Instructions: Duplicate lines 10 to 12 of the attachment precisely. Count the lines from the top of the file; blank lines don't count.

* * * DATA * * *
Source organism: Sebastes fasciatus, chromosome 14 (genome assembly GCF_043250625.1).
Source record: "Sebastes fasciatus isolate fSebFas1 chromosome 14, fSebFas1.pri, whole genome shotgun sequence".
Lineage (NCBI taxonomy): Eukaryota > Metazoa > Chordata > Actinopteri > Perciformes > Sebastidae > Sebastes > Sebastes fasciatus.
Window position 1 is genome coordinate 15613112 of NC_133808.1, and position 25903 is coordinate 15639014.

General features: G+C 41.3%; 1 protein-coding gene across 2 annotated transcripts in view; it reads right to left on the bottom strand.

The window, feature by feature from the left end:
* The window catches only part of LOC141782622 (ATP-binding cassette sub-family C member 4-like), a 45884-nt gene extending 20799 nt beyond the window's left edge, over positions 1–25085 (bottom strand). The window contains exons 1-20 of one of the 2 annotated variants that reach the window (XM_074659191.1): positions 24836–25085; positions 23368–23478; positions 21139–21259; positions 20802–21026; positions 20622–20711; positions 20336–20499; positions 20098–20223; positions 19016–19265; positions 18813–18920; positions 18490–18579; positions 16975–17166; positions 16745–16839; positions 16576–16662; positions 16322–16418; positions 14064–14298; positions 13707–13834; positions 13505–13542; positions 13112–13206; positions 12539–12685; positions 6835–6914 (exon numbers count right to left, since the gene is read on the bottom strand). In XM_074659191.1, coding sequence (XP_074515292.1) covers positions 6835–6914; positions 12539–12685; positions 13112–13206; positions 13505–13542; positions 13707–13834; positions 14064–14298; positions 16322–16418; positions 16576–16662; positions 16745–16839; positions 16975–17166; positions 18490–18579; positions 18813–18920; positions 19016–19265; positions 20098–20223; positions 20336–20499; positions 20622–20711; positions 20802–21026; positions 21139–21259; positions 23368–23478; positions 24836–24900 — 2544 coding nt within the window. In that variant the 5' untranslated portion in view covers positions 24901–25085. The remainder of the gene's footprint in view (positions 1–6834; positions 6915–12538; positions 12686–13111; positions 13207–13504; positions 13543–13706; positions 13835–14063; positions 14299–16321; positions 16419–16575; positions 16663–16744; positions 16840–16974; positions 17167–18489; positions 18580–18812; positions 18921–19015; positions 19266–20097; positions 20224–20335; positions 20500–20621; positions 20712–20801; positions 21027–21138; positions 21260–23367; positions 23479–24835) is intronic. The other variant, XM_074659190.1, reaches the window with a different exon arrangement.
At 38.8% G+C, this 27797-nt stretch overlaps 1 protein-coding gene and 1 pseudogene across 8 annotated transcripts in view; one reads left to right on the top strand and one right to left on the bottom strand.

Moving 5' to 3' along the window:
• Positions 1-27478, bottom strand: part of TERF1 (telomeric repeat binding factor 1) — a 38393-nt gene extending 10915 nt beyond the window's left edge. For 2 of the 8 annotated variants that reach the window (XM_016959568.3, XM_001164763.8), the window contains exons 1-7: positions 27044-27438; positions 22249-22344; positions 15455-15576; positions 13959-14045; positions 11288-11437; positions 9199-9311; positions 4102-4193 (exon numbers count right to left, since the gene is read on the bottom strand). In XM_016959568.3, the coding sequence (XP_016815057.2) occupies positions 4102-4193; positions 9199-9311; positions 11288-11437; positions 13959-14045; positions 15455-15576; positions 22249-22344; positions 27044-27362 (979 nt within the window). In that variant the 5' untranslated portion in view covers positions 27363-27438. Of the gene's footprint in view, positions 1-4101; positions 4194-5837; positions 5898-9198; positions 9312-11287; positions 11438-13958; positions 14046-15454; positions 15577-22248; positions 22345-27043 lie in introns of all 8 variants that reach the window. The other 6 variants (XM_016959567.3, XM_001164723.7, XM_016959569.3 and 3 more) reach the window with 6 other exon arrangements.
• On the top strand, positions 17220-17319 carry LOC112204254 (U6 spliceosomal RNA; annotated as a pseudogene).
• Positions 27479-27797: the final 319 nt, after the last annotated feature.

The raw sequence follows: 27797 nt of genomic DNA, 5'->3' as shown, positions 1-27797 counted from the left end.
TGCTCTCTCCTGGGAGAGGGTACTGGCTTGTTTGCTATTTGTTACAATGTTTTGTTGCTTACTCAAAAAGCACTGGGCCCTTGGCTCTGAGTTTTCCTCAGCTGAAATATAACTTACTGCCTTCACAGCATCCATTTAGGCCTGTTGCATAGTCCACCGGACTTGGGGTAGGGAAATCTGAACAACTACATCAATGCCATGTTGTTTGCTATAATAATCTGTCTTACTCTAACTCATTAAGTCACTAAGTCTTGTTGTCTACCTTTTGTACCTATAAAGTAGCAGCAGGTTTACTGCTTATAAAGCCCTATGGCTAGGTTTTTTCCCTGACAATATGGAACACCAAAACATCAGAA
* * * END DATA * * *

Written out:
• Positions 1-27478, bottom strand: part of TERF1 (telomeric repeat binding factor 1) — a 38393-nt gene extending 10915 nt beyond the window's left edge. For 2 of the 8 annotated variants that reach the window (XM_016959568.3, XM_001164763.8), the window contains exons 1-7: positions 27044-27438; positions 22249-22344; positions 15455-15576; positions 13959-14045; positions 11288-11437; positions 9199-9311; positions 4102-4193 (exon numbers count right to left, since the gene is read on the bottom strand). In XM_016959568.3, the coding sequence (XP_016815057.2) occupies positions 4102-4193; positions 9199-9311; positions 11288-11437; positions 13959-14045; positions 15455-15576; positions 22249-22344; positions 27044-27362 (979 nt within the window). In that variant the 5' untranslated portion in view covers positions 27363-27438. Of the gene's footprint in view, positions 1-4101; positions 4194-5837; positions 5898-9198; positions 9312-11287; positions 11438-13958; positions 14046-15454; positions 15577-22248; positions 22345-27043 lie in introns of all 8 variants that reach the window. The other 6 variants (XM_016959567.3, XM_001164723.7, XM_016959569.3 and 3 more) reach the window with 6 other exon arrangements.
• On the top strand, positions 17220-17319 carry LOC112204254 (U6 spliceosomal RNA; annotated as a pseudogene).
• Positions 27479-27797: the final 319 nt, after the last annotated feature.